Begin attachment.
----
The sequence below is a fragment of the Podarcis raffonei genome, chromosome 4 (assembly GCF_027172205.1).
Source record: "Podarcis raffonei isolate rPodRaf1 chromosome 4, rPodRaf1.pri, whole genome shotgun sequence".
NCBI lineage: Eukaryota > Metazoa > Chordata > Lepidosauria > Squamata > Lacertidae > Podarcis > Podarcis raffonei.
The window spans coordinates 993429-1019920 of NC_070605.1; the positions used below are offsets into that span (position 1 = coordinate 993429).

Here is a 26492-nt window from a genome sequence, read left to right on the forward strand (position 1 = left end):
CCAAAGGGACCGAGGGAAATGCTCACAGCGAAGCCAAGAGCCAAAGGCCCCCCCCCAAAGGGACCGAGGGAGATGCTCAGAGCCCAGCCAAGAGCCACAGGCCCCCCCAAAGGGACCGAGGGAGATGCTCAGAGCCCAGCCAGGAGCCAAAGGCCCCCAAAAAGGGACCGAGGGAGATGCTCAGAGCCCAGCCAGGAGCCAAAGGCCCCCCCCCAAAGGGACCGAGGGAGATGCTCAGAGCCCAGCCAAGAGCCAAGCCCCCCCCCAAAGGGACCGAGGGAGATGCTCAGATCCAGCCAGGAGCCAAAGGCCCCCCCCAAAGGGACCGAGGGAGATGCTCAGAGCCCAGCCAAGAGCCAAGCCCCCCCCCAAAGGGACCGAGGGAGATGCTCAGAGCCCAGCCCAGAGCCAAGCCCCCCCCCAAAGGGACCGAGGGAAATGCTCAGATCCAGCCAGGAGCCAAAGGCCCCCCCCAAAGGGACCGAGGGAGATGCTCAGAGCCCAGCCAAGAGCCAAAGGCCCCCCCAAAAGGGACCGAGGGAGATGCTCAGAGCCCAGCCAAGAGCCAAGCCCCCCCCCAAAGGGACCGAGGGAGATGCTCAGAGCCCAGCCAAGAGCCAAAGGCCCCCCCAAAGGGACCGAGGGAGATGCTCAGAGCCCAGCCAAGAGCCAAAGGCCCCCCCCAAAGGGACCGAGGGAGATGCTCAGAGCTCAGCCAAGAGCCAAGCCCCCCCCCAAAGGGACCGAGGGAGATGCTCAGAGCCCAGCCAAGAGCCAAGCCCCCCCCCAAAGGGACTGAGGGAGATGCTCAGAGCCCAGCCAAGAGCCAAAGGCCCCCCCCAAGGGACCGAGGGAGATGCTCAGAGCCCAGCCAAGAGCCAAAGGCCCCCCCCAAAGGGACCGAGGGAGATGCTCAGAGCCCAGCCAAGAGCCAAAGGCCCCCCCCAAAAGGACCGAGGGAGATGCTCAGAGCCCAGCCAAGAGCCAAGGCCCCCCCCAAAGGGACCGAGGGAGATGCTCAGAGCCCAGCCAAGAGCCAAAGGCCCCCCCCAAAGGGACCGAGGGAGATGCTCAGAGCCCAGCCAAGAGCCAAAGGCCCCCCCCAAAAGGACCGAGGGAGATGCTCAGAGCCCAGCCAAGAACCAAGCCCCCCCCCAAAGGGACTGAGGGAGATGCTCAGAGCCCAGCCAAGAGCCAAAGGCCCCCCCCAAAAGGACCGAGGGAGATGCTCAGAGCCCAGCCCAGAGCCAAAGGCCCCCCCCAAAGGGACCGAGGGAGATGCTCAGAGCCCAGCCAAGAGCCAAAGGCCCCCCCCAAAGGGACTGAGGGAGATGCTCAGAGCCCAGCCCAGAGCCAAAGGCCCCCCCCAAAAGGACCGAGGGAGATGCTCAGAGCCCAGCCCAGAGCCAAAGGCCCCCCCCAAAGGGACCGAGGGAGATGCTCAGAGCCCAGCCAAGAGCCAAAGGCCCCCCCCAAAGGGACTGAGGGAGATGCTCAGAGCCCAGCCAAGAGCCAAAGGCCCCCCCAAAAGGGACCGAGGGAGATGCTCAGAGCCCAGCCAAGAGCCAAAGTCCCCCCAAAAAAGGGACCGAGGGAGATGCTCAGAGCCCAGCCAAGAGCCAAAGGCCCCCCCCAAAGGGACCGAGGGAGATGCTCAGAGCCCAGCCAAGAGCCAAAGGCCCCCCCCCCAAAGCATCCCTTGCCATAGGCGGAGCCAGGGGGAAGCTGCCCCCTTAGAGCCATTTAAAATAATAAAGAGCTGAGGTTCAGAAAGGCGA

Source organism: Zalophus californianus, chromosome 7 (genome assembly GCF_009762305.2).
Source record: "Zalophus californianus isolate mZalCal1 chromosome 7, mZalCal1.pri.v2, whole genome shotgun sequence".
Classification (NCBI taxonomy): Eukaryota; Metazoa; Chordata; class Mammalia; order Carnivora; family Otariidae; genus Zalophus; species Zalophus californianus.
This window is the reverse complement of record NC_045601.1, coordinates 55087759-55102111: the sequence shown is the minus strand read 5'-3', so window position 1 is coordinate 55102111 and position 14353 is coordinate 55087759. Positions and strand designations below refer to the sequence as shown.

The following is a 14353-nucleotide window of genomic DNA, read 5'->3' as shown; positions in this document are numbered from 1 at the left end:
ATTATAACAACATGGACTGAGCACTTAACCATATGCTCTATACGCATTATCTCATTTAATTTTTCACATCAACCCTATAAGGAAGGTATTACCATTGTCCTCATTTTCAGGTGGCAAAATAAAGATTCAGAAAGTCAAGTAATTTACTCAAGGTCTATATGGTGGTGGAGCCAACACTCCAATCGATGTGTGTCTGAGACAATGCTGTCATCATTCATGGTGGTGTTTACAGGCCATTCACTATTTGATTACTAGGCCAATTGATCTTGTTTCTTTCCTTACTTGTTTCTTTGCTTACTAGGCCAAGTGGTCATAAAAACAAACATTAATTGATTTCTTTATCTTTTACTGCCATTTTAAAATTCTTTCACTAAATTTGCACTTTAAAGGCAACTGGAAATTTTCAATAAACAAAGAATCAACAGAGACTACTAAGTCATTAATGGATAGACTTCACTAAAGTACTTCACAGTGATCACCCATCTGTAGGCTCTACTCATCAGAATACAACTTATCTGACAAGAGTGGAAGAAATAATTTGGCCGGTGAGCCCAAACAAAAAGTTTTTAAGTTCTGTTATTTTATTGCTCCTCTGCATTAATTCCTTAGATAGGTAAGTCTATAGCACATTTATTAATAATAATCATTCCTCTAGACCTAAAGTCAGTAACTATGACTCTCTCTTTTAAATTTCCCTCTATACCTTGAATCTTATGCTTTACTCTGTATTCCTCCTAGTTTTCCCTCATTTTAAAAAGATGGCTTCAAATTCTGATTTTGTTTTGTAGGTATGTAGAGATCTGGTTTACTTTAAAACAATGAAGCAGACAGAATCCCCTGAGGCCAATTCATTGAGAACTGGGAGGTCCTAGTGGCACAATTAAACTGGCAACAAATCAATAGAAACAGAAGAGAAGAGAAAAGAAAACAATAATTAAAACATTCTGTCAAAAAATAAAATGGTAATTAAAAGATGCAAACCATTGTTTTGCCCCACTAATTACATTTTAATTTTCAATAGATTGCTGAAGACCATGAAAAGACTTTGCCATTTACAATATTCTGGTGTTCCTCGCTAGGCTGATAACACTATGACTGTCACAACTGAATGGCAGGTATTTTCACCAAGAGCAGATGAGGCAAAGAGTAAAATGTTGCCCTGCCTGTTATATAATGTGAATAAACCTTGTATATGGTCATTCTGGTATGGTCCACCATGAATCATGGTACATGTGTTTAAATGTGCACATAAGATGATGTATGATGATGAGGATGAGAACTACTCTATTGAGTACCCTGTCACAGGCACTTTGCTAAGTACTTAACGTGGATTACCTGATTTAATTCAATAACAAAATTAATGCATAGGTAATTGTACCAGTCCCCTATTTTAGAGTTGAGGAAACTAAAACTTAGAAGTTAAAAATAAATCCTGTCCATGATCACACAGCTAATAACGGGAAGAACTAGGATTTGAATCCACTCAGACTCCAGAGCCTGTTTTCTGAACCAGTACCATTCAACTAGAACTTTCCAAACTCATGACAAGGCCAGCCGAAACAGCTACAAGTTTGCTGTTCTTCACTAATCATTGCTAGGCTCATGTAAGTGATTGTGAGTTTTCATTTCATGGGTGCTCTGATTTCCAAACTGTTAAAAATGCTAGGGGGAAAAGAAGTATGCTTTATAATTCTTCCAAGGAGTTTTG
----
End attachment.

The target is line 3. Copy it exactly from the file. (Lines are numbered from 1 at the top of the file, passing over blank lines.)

NCBI lineage: Eukaryota > Metazoa > Chordata > Lepidosauria > Squamata > Lacertidae > Podarcis > Podarcis raffonei.